Comment

Nuns and monks are an immense blessing to the Church

Nuns watch Pope Francis' installation Mass (AP Photo/Natacha Pisarenko)

On Monday February 2, the religious of Scotland were invited to mark the Year of Consecrated Life  with a Mass and meal at the Gillis Centre, Edinburgh. The Archbishop of St Andrews and Edinburgh, Leo Cushley, presided, with the bishops of Motherwell, Paisley, Dunkeld and Aberdeen, and many religious priests concelebrating. Religious of many Congregations were represented. As a bishop who is a religious,  Bishop Hugh Gilbert was invited to preach. Here is the text, which can also be found on the diocese website.

It’s a privilege to be invited to preach on this occasion. It’s also a challenge. What to say and how? Consecrated life is such a rich, complex, sometimes heavy reality. So many issues cluster around it, so many roads run out from it. There’s so much history, so much present, so much, please God, to come. There’s so much theology and so much context. There are such strengths and weaknesses, so many opportunities and threats. There is never lack of controversy. There are so many ways a homily could go.

Well, when all else fails, there’s always the word of God, there’s always the liturgy. It was St John Paul who chose this feast for the annual World Day of Consecrated Life, beginning in 1997. It has been indicated as a light for us who are consecrated. The feast, by its nature, is an epiphany. It’s the last of that series of epiphanies which light up our winter: the birth of Jesus, his showing to the magi, his baptism, the sign of Cana. It is an epiphany for us. “The Presentation of Jesus in the Temple, John Paul II said, is an eloquent icon of the total offering of one’s life.” And also of the light that offering can be and can kindle in others.
So, when I thought of the feast, something did light up for me. First something general, then three particulars.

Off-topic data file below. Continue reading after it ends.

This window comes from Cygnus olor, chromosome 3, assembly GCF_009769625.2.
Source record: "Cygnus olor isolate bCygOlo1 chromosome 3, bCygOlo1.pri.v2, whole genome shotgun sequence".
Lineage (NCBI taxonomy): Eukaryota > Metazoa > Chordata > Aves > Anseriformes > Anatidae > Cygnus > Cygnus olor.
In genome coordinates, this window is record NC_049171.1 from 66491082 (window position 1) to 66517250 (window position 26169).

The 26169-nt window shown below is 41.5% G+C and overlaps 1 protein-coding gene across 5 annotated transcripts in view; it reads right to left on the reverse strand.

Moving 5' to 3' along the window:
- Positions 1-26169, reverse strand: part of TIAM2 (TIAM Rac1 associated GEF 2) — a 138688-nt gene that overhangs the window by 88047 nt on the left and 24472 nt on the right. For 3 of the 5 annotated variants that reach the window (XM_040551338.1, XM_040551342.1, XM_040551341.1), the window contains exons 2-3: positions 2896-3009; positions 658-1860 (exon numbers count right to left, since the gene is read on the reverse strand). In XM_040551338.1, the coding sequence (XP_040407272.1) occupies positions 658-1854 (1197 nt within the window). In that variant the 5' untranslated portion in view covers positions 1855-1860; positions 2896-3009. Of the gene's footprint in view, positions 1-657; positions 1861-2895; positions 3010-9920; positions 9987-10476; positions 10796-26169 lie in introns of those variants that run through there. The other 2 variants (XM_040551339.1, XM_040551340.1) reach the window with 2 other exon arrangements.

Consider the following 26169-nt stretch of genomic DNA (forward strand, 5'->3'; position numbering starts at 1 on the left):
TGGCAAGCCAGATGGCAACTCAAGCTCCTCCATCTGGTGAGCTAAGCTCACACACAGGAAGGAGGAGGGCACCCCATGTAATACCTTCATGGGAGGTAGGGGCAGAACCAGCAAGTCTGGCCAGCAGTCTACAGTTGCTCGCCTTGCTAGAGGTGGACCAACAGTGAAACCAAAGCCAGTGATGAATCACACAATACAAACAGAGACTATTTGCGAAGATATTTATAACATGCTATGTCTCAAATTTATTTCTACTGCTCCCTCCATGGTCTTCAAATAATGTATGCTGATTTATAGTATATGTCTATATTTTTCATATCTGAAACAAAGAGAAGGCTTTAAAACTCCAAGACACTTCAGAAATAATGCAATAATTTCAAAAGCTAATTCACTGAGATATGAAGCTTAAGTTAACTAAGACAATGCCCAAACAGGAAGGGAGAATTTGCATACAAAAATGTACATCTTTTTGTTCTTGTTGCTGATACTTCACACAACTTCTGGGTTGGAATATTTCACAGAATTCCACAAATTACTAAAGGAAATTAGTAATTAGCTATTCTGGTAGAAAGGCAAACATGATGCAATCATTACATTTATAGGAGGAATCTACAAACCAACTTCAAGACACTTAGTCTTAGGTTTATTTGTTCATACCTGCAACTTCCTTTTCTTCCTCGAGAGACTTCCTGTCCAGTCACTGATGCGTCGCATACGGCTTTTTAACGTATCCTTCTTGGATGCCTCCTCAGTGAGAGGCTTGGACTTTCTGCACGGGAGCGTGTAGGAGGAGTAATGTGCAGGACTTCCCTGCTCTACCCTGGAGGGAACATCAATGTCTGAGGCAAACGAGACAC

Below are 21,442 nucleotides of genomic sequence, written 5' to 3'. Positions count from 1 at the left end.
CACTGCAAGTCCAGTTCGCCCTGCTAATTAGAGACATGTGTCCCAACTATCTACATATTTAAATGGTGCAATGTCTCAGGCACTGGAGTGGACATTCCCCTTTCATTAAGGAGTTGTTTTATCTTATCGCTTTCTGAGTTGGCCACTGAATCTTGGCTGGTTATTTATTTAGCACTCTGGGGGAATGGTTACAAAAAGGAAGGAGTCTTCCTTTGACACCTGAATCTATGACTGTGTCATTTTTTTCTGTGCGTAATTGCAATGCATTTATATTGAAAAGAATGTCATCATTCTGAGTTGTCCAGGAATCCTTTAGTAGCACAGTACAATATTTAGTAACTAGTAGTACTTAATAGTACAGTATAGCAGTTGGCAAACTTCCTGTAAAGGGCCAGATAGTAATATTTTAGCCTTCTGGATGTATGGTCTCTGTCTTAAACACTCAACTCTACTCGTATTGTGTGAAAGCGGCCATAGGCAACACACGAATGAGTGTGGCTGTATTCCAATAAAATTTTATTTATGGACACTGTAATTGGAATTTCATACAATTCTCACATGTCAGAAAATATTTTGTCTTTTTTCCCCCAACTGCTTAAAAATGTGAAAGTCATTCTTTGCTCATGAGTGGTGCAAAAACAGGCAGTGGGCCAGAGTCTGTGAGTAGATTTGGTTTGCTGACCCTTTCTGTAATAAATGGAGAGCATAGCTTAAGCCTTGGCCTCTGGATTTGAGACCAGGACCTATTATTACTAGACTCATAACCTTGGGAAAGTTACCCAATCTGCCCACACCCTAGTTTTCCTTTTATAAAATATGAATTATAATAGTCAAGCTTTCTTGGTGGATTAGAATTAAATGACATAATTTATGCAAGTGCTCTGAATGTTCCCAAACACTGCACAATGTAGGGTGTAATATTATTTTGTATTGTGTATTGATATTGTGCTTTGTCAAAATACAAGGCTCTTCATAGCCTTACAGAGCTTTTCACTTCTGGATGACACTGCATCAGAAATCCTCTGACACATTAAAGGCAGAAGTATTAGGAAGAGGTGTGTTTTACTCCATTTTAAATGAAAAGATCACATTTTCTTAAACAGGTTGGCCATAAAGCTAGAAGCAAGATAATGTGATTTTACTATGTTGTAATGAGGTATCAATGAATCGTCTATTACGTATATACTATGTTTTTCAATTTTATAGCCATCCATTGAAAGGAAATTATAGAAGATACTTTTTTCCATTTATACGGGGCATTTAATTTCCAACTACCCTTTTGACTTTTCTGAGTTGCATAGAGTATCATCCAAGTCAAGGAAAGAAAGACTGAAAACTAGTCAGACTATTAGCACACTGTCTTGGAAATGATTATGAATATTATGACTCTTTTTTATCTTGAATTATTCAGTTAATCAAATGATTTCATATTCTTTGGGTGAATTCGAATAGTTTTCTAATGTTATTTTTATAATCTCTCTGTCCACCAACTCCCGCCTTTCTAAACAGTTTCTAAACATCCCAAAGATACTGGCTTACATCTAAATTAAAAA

First of all, there is this play with light. Light, from Genesis on, is one of the great biblical and Christian concepts, symbols. Concretely, there are the candles. Our Mass began with this lucernarium, a fore-glimpse of the Easter Vigil. The light is Christ, but it becomes ours. He is the light of revelation to the Gentiles and the glory of your people Israel and we catch light from him. We become light in the Lord. It is a baptismal symbol first of all, but it evokes our profession also. How many good ‘lucifers’, light-bearers, we have known and know among our brothers and sisters! There’s a monastic saying: ‘young monks look holy, but they’re not; middle-aged monks don’t look holy, and they aren’t; old monks don’t look holy, but they are’.

But sometimes, at the beginning or the middle or the end, being and appearance really coincide. The light is there and the light shines out. I feel immensely blessed by so many of the monks and nuns I have known. I have been warmed and clarified by the light they carry. We’ve all had this experience. Sometimes the light’s known only to God and a handful of brothers or sisters; sometimes it’s set on a lampstand for the Church and beyond. But it is there. ‘A candle burns at the expense of its own substance’, said the German Jesuit Alfred Delp – and so do these folk. But what light they give!

And here’s a symbol within the symbol. This blessing and procession of candles is owed to a consecrated woman – one Hicelia. She is perhaps best described as an abbess. She lived in Palestine in the 5th century and according to St Cyril of Scythopolis “led the way” in establishing this ceremony. What a future it would have! It would be taken up by the different Eastern liturgies, then spread to Rome, and from there to the West, and from the West to the whole world. The intuition and initiative of one woman having a wide and continuing impact: it is a kind of parallel and parable of the development of religious life in the Church. A diffusion of light.

There’s an idea very dear to Tolkien: we can’t choose the time and place in which we live, nor the historical circumstances that shape our lives. These are allotted us. We should not murmur at them. Our task, in our allotted span, is to refuse the evil and choose the good; to make that basic choice and give our lives that direction. ‘If we would escape the pains of hell and reach eternal life, says St Benedict, then we must – while there is still time, while we are in this body and can fulfil all these things by the light of this life – hasten to do now what may profit us for eternity.’ Yes, to choose the light. To receive it again and again from the risen Christ, from our founders, from the prophets and saints, from the teaching of the Church, allow it to enlighten us and hand it on and around. To join the stream of light that flows through the centuries. This is our vocation surely as Christians consecrated to the Lord by vow.

And what might this mean when we come to particulars?